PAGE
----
Zack Eaton, Alexis Tainter, and Jake Chiarelli contributed to this story.
In the city of St. Louis, a nurse is treating young children for severe burns from a house fire. She injects them with narcotics to help heal the wound and bathes
them. She soon finds out the leading cause of burns in children is house fires because landlords were not keeping the housing up to code. Some people may have let it go, not have said a word and let this injustice continue. But this nurse has experience speaking up for rights and speaking her mind. This nurse is Mary Beth Tinker and she is more recognized for her impact on American rights than her duties in the medical field.
“She really revolutionized the way that we looked at freedom of speech and the first amendment and everything that has to do with that and what’s included in that clause,” Elisabeth Condon said.
Tinker is well known for her 1965 protest against the Vietnam War. She, along with other students, wore plain black armbands to school after their principal had banned this idea. The students were suspended but challenged the act of punishment for not allowing them to exercise their first amendment rights. The case went to the Supreme Court, who ruled in favor of the students. Even today, Tinker is fighting for first amendment and other rights. Tinker and First Amendment Attorney Mike Hiestand are moving throughout the U.S., speaking out against injustice, and working to give the wronged a voice. It’s called the Tinker Tour, and it’s currently stopped at the National High School Journalism Convention in Boston.
“It was sort of a challenge trying to figuring out what I’m supposed to do with this experience,” Tinker said. “I think you should take the experiences that you have in life, your gifts, and your talents and find some way to help young people and teenagers because kids don’t have it so good.”
On the tour, Tinker tells her story to inspire students, while Hiestand discusses the legal aspects of how people can say what’s on their mind in a manner that is protected by the first amendment. Tinker and Hiestand have been traveling the East Coast to the Midwest in an RV since September. By the time the tour ends in late November, Tinker and Hiestand will have visited 45 places, including a few places in St. Louis on Nov. 20. But before the tour officially started, she attended SSP at Webster University, where Norths publication students were able talk with her.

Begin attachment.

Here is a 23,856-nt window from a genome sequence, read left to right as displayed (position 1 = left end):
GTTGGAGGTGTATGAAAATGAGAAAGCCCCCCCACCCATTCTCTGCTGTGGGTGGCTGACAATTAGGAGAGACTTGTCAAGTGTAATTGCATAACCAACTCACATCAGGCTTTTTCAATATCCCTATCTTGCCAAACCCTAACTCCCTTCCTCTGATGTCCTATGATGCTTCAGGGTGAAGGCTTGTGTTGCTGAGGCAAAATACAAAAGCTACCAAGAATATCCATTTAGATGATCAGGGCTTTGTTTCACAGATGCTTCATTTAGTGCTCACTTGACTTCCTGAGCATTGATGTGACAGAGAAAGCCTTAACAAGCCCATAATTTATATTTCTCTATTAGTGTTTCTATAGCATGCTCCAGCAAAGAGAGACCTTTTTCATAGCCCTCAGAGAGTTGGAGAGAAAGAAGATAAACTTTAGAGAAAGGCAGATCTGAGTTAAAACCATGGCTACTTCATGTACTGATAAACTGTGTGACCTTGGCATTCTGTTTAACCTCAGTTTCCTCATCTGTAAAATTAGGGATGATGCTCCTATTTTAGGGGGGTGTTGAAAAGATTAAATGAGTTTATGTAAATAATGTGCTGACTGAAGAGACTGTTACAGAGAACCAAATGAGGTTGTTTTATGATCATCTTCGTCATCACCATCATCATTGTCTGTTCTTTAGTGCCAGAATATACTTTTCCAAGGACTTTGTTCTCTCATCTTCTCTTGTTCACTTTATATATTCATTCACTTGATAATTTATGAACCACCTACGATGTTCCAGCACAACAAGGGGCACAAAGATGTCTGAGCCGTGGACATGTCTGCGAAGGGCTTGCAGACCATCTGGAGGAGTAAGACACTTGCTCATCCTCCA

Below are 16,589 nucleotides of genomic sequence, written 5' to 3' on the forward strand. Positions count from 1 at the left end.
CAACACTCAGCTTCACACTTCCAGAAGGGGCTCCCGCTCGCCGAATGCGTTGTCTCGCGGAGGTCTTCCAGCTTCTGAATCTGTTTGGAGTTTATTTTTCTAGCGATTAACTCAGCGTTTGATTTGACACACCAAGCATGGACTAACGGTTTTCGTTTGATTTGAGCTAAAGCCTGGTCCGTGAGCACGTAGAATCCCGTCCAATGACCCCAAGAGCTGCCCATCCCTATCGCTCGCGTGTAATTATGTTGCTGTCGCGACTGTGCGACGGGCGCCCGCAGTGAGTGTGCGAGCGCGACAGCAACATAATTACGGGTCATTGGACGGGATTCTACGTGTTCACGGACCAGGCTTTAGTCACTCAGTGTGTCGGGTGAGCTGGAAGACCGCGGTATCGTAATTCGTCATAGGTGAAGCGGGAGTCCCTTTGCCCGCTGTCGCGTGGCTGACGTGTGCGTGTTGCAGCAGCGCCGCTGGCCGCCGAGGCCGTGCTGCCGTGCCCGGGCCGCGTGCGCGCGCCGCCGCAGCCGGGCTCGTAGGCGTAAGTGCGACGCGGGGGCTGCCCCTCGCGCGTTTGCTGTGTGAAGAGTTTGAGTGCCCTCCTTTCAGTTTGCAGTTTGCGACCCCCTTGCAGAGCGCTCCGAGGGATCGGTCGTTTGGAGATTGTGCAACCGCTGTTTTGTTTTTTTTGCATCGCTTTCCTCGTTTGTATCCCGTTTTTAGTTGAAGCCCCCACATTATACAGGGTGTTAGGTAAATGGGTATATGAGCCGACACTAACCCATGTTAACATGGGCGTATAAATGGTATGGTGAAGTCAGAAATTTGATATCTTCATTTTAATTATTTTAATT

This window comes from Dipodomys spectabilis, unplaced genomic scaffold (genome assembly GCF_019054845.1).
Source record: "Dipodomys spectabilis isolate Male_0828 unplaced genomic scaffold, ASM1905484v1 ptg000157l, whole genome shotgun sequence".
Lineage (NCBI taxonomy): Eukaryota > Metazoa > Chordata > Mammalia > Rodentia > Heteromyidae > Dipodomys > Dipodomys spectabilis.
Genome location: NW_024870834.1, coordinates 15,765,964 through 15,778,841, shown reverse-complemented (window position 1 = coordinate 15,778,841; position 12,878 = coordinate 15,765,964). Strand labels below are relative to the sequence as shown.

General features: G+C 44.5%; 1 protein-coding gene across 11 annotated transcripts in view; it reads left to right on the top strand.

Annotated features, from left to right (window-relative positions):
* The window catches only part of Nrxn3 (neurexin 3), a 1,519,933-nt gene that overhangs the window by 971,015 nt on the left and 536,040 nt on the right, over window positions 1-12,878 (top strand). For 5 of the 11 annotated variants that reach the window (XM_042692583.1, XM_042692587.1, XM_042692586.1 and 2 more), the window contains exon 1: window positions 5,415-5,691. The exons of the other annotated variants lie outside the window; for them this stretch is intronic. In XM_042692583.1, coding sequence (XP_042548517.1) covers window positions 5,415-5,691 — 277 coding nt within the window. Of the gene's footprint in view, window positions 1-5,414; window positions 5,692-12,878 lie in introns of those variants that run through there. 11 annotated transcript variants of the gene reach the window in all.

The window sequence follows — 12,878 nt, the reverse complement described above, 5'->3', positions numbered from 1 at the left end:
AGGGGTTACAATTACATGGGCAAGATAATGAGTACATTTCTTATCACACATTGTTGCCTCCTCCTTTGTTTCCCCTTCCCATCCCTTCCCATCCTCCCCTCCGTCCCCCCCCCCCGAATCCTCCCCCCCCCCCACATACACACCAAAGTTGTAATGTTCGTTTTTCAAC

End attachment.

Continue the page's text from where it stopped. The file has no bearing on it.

“When I came to SSP at Webster college it was so exciting,” Tinker said. “It was just this wonderful energy and wonderful feeling. It was sort of like this big pep rally for the first amendment and everybody there was excited as well. It was a good pre rally before the tour. We got great encouragement from the people in Missouri.”
Tinker and Hiestand attend conventions, like the JEA convention in Boston, rally’s, and other events to advocate students to speak up for what they believe in, and find out how to take action. They look forward to hearing what the students go through and developing a relationship with student journalists.
“We’ll sit down and talk with kids about what they stand up for and ask what’s important to you and often times they start out really quiet because no one’s ever asked them,” Hiestand said. “But usually there’s one student that you can just kind of see it in their eyes, that’ll stand up and say ‘I don’t like the dress code’ and the minute one of those things comes out, pretty soon all of the kids are standing up. That’s really powerful because you just feel like that’s something that doesn’t happen very often.”
These powerful moments are the reason the Tinker Tour started and why Tinker and Hiestand plan on another tour in the Spring. While they work to accomplish many things, they always have one main goal in mind.
“The goal of the Tinker Tour is to increase student voices and to encourage student voices and youth voices and to collect stories about how young people already are standing up and speaking up about their lives,” Tinker said. “I just got tired of seeing kids get cheated out of a say in the policies that affect them. Kids have to pay a price for the policies that are made by adults.”
Click Here to view a Storify on the Tinker Tour at the JEA/NSPA Convention in Boston.